Ethical, or not????

Discussion in 'Business Operations' started by big acres, Mar 24, 2008.

  1. big acres

    big acres LawnSite Member
    Posts: 182

    Okay, I've ran into this situation only a couple of times.

    A prospective or current customer, let's say an on-site manager of an apartment complex, knows your service and wants to use you.

    Due to the structure of their larger management company, they are required to use the old "three-bid" procedure, which will result of course in the low bidder (or likely the low-baller) getting the work.

    The on-site manager knows that they will only get too deal with more of the same poor quality (like not showing up for nine inches of snow) if they are forced to replace one crappy vendor with another in the same price range.

    So, the manager asks if you know of anyone who they could get two more bids from (wink, wink, nod, nod). Of course you have networked enough to have a couple of guys who will bid to make you look good.

    The question is "If the customer wants your service and is willing to work the system to get it, are you shady for following through with it".

    Personally, I don't think so if this is the buyer's request. I know of a few instances of local companies using dba's in order to be all three bids without the buyer's knowledge... now that is much more questionable. Your opinions please!
     
  2. Rcgm

    Rcgm LawnSite Senior Member
    from Indiana
    Posts: 314

    LOL sometimes you do what you have to do to get the job. I have done it on a apartment complex before and sure others have done it to me. Alot of apartment complexes get four bids here highest and the lowest go in the trash then they look hard at the other 2. Lowballers have killed the business here for example I bid a apartment complex last fall for this year at 450 a cut another company bid it at 200 how is that possible. But they said they are tired of crappy service well you get what you pay for. So call your buddies and have them submit there bids and get the property.


    RCGM
    Brad
     
  3. cwags73

    cwags73 LawnSite Member
    Posts: 26

    I love when those places call back begging you to help in mid season. I love to tell them " I know I told you $XXXX but I filled your spot in the schedule. I can squeeze you in for $xxx+$100." I make them sign two or three year contracts when they pull those games. These places are slowly realizing that you do indeed get what you pay for.
     
  4. lifetree

    lifetree LawnSite Fanatic
    Posts: 5,370

    I would think it's not an ethical issue ... because you have been asked for the other LCO's and the manager is the one that asked you !!
     
  5. easter's lawn

    easter's lawn LawnSite Member
    Posts: 1

    I can tell you that in the Sales industry, which is my background, that the majority of state federal and larger organizations require a three bid procedure. It is normal for the decision influencer who knows the needs for the service to have already picked out the provider and is working his system to benefit his needs. It might or mightnot be unethical to you but to someone else it is common place. What you have to worry about is when your competition is golf buddies with the company owner. Now is that unethical?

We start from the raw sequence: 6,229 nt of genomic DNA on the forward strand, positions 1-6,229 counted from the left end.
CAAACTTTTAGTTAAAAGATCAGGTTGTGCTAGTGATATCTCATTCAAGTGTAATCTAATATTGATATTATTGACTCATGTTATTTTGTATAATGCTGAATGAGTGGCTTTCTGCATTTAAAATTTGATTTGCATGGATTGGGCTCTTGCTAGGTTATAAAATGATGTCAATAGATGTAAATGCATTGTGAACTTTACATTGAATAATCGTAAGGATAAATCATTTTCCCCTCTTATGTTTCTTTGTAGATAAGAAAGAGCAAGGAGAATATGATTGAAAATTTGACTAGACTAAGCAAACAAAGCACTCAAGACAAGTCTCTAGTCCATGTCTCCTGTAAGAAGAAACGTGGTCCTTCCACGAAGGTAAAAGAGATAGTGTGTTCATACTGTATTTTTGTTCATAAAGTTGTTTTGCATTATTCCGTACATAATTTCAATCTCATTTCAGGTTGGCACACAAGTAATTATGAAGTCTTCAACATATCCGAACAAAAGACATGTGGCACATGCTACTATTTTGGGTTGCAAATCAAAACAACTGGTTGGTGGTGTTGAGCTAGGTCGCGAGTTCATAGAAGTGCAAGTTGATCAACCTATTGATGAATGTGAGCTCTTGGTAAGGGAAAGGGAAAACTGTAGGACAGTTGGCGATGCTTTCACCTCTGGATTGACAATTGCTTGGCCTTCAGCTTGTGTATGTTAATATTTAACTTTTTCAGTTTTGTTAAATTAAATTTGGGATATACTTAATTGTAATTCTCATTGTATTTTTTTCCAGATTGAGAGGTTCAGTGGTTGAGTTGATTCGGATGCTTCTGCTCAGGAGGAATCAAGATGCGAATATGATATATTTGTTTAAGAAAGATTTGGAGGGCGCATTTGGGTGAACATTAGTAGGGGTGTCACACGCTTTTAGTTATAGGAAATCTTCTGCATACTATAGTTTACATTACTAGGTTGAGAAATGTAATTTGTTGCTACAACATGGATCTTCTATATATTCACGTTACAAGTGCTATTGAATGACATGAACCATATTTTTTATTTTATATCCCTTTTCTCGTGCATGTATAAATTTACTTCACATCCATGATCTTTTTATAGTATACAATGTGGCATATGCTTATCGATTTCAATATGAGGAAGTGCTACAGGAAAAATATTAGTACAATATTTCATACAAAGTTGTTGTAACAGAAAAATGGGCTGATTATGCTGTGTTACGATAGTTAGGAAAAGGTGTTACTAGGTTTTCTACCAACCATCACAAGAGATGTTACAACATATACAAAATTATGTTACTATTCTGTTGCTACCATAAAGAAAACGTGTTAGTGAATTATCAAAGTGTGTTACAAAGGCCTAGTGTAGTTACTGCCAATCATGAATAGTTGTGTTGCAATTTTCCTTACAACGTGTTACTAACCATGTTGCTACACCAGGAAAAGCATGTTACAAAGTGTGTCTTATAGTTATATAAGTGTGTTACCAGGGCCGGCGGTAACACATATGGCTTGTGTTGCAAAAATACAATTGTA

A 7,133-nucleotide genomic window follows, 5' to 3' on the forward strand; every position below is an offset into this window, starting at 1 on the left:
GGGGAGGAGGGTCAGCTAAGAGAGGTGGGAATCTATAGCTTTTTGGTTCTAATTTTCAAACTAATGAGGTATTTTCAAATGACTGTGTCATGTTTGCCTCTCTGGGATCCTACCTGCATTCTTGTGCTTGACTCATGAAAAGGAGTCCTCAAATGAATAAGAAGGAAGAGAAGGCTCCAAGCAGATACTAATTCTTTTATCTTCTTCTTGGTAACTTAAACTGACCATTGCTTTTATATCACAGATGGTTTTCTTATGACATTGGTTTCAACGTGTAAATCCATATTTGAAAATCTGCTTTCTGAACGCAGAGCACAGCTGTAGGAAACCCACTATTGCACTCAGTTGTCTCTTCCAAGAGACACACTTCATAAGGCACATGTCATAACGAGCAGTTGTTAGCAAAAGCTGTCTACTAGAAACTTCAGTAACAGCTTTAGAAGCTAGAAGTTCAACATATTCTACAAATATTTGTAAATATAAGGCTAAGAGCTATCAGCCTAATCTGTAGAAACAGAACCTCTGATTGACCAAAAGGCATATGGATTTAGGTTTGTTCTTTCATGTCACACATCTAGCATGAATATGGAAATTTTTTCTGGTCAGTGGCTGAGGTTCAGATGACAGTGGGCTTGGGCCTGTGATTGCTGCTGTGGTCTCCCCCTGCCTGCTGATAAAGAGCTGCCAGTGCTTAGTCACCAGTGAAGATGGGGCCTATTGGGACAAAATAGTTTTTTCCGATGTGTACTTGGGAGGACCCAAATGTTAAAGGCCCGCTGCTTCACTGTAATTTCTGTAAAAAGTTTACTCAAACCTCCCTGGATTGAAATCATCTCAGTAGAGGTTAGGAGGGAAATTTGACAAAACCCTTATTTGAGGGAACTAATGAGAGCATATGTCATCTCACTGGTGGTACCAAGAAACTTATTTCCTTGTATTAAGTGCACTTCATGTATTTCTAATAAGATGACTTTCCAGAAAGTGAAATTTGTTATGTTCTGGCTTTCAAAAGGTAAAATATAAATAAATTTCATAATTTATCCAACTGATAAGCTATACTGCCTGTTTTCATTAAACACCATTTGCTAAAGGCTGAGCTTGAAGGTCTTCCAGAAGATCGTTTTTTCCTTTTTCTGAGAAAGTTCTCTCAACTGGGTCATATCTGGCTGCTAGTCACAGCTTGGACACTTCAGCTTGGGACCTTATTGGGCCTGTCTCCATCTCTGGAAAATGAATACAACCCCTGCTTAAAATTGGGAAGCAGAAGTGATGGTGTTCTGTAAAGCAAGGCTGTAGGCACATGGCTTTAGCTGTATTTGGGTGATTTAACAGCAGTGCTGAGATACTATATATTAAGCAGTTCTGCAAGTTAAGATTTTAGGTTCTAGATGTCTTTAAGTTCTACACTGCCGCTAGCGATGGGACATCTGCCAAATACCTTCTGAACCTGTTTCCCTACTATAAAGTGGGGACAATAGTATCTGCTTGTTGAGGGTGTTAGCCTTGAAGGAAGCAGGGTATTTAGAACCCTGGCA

6. dougaustreim

    dougaustreim LawnSite Senior Member
    Posts: 488

    If you have to ask if something is ethical, then it probably isn't. What you're talking about is bid rigging. People go to prison for that.

    Doug
    Austreim Landscaping
     
  7. AI Inc

    AI Inc LawnSite Fanatic
    Posts: 25,528

    The manager is asking you to go home and do your bid along with fake paperwork for 2 non existing companies that are higher. Do you want the job, because he wants to give it to you.
     
  8. Mrs. H

    Mrs. H LawnSite Senior Member
    Posts: 708

    I agree. It's a pain to have them call later, when it's too late in the season to add Pre-em and the weeds have already taken over. Just more work that you didn't think you were going to have. Adding the extra $$ is a good idea.
     
  9. JimmyStew

    JimmyStew LawnSite Senior Member
    Posts: 367

    Price is not the only component of a bid!

    If the manager wants to hire you because of the quality of your work and he gets two other bids that are lower, from companies he knows will not perform to the level he is looking for, then he should hire you regardless of your price. If he doesn't, and goes with an inferior company - he's not doing his job!

    As far as the ethics go, he asked for the names of two LCO's to get bids from - give him the name of two you know will bid higher than you. Don't tell the other LCO's what you bid and expect them to bid high because, as Doug said, that's illegal and definitely unethical.
     
  10. JustCut

    JustCut LawnSite Member
    Posts: 81

    Something else to consider... He has already made his mind up that he wants you to have the job based on quality of your work.....HOWEVER... now he wants to see if you will do the right thing even when no one will know......by giving you an opportunity to do the wrong thing......What will you do.....just a suggestion....give him a copy of the yellow pages and let his fingers do the walking.
     

Share This Page